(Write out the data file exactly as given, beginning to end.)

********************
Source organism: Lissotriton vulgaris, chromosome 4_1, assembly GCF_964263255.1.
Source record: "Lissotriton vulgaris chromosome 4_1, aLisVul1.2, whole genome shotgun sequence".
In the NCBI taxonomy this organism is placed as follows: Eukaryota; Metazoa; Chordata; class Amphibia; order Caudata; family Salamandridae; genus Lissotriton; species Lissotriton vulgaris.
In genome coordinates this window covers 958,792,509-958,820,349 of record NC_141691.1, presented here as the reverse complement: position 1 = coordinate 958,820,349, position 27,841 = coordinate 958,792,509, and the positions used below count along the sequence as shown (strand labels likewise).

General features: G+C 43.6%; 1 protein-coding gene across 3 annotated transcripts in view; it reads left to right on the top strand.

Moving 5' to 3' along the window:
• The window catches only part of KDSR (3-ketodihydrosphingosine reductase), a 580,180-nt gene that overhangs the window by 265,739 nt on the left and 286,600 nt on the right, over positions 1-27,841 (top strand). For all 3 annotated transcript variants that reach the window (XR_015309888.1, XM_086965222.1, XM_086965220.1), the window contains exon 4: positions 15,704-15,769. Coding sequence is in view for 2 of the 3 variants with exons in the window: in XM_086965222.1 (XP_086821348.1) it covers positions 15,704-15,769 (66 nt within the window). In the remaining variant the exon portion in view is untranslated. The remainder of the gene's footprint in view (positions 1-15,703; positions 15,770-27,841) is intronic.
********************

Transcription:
Source organism: Lissotriton vulgaris, chromosome 4_1, assembly GCF_964263255.1.
Source record: "Lissotriton vulgaris chromosome 4_1, aLisVul1.2, whole genome shotgun sequence".
In the NCBI taxonomy this organism is placed as follows: Eukaryota; Metazoa; Chordata; class Amphibia; order Caudata; family Salamandridae; genus Lissotriton; species Lissotriton vulgaris.
In genome coordinates this window covers 958,792,509-958,820,349 of record NC_141691.1, presented here as the reverse complement: position 1 = coordinate 958,820,349, position 27,841 = coordinate 958,792,509, and the positions used below count along the sequence as shown (strand labels likewise).

General features: G+C 43.6%; 1 protein-coding gene across 3 annotated transcripts in view; it reads left to right on the top strand.

Moving 5' to 3' along the window:
• The window catches only part of KDSR (3-ketodihydrosphingosine reductase), a 580,180-nt gene that overhangs the window by 265,739 nt on the left and 286,600 nt on the right, over positions 1-27,841 (top strand). For all 3 annotated transcript variants that reach the window (XR_015309888.1, XM_086965222.1, XM_086965220.1), the window contains exon 4: positions 15,704-15,769. Coding sequence is in view for 2 of the 3 variants with exons in the window: in XM_086965222.1 (XP_086821348.1) it covers positions 15,704-15,769 (66 nt within the window). In the remaining variant the exon portion in view is untranslated. The remainder of the gene's footprint in view (positions 1-15,703; positions 15,770-27,841) is intronic.